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Saturday, October 15, 2011

Aid Arrives for Flood-Swamped Thailand, Cambodia

Thai soldiers pile up sand bags to make flooding barriers in Pathum Thani province, central Thailand Friday, Oct. 14, 2011. .Help is starting to pour into Thailand and other parts of Asia where rising floodwaters are swamping entire communities and threatening to overrun even more.


United States Marines arrived in Bangkok Saturday with equipment, sandbags and other relief supplies. The U.S. ambassador to Thailand, Kristie Kenney, said the Marines will work with the Thai military to battle floodwaters that have hit 61 of Thailand's 76 provinces.

Officials say almost 300 people have died in Thailand, most of them north of Bangkok, in and near the ancient temple city of Ayutthaya.

Much of Ayutthaya remained under water Saturday, driving some residents, and their pets, to the rooftops of homes to stay dry. In less affected areas, where water was only waist deep, relief crews in boats distributed supplies to stranded residents.

A Dutch volunteer, Edwin Wiek, said many people in Ayutthaya have no electricity, food or water; others are sick and have no means of getting out.

Workers at the Bang Pa-in industrial center in Ayutthaya province tried to keep out rising water but had to abandon the effort Saturday. News reports say the complex hosted more than 90 manufacturers of auto parts, electronics, garments and plastics.

Thais who doggedly stayed by their homes on Koh Kred Island tried to make their way through floodwaters that were chest- or neck-high.

Aid from China arrived Saturday in Cambodia, where flooding and landslides have killed 247 people. A Cambodian government spokesman said the relief supplies will go to hospitals in the hardest-hit areas.

Torrential rains and flooding are also being blamed for deaths in Vietnam and the Philippines.
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Cambodia: Overhaul Protections for Migrant Domestic Workers

Cambodian Prime Minister Hun Sen's proposed ban on sending domestic workers to Malaysia should be accompanied by a major overhaul in protections for these workers. On October 14, 2011, Hun Sen promised an opposition lawmaker, Mu Sochua, to halt migration in the wake of repeated complaints of abuse during recruitment in Cambodia and employment in Malaysia.

(New York) - Cambodian Prime Minister Hun Sen's proposed ban on sending domestic workers to Malaysia should be accompanied by a major overhaul in protections for these workers, Human Rights Watch said today. On October 14, 2011, Hun Sen promised an opposition lawmaker, Mu Sochua, to halt migration in the wake of repeated complaints of abuse during recruitment in Cambodia and employment in Malaysia.

Underage recruitment, forced confinement in training centers, and deception about recruitment debts and working conditions plague the recruitment of tens of thousands of Cambodians migrating to Malaysia as domestic workers, Human Rights Watch said.

"Prime Minister Hun Sen is finally demonstrating concern about the plight of Cambodian migrant domestic workers, but a ban is only a temporary measure," said Jyotsna Poudyal, women's rights research fellow at Human Rights Watch. "The government should introduce major reforms, in consultation with civil society, to improve regulation and monitoring of labor recruitment in Cambodia so that women can migrate voluntarily and safely."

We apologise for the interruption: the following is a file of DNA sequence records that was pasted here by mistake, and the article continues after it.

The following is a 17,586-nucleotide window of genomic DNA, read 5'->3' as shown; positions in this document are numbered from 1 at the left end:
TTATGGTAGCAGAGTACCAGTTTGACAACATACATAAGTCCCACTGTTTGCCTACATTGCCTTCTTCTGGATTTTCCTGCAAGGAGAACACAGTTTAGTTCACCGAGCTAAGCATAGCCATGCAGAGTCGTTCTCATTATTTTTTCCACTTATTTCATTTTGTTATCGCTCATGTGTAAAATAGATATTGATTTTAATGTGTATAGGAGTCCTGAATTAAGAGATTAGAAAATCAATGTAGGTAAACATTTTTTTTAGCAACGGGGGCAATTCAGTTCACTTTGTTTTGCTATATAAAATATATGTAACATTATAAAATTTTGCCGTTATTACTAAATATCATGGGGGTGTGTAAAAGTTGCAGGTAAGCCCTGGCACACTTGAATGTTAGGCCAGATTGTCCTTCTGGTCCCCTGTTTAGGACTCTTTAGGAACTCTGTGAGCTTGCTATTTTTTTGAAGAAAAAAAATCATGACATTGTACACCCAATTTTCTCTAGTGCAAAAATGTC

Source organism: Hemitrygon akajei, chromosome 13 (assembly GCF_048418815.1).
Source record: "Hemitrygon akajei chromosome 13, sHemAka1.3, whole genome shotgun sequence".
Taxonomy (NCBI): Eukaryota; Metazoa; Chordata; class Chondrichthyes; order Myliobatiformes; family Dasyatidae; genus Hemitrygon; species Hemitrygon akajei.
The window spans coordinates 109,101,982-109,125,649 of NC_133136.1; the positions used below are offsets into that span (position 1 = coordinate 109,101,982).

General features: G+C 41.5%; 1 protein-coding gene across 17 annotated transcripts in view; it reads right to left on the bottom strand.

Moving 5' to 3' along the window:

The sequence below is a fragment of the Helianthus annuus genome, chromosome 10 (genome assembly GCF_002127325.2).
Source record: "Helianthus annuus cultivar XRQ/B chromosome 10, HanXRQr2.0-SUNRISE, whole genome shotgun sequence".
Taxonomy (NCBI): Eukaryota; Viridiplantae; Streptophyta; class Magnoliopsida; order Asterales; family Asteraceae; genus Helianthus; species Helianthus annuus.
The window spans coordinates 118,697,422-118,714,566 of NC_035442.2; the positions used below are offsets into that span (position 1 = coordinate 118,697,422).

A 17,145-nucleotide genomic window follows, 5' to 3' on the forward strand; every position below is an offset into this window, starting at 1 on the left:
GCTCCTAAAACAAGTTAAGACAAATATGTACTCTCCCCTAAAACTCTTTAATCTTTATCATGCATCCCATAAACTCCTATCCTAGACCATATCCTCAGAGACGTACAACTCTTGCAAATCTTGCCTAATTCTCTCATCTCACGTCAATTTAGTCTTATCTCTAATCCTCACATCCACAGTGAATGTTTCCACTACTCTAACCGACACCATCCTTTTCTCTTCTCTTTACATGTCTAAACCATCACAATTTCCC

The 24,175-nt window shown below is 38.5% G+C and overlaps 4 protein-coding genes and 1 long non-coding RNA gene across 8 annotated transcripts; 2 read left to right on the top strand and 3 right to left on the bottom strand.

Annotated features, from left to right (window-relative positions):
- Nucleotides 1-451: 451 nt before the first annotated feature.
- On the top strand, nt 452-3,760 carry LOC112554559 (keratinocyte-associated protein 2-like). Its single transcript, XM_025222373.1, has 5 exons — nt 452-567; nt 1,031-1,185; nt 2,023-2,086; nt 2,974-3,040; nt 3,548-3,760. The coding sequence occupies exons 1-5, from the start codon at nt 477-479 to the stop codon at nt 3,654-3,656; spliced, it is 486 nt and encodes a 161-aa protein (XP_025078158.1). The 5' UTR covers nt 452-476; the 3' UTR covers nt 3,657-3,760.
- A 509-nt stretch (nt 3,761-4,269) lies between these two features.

An official announcement confirming the ban has yet to be made, but labor recruitment agencies have reported that they received an order to halt recruitment from the Labor and Vocational Training Ministry.

Malaysia excludes domestic workers from key provisions in its Employment Act, including limits on working hours and a requirement for a weekly day off. High-profile abuse cases and disagreements about minimum protections led Indonesia to suspend sending domestic workers there in June 2009, which spurred a significant increase in the recruitment of Cambodian workers.

Indonesia and Malaysia recently revised a memorandum of understanding that guarantees Indonesian domestic workers a weekly day of rest and the right to keep their passports, instead of allowing employers to hold them, restricting the ability of a worker to leave. No such protections have been extended to Cambodian workers.

"Malaysia should not respond to Cambodia's ban by turning to countries with even weaker protections for recruiting domestic workers, but should revise its labor code to strengthen its own protections," Poudyal said. "It should also improve access to complaint mechanisms and the justice system's response to allegations of abuse."

Cambodia and Malaysia should introduce protections in line with the International Labor Organization's (ILO) newly adopted Convention on Decent Work for Domestic Workers, Human Rights Watch said. The convention's article on recruitment agencies sets out requirements for accessible complaint mechanisms and for substantial penalties for agencies that violate standards and prohibit salary deductions for recruitment fees.

The treaty also calls for domestic workers to be guaranteed the same rights as other workers with respect to working hours, rest periods and annual leave. Cambodia and Malaysia have yet to ratify the treaty, which was adopted in June.

"Cambodia can push more effectively to protect its citizens abroad if it gets serious about dealing with human rights abuses against prospective migrants at home," Poudyal said. "And it should coordinate with other labor-sending countries to promote regional cooperation for minimum standards, to avoid a race to the bottom."
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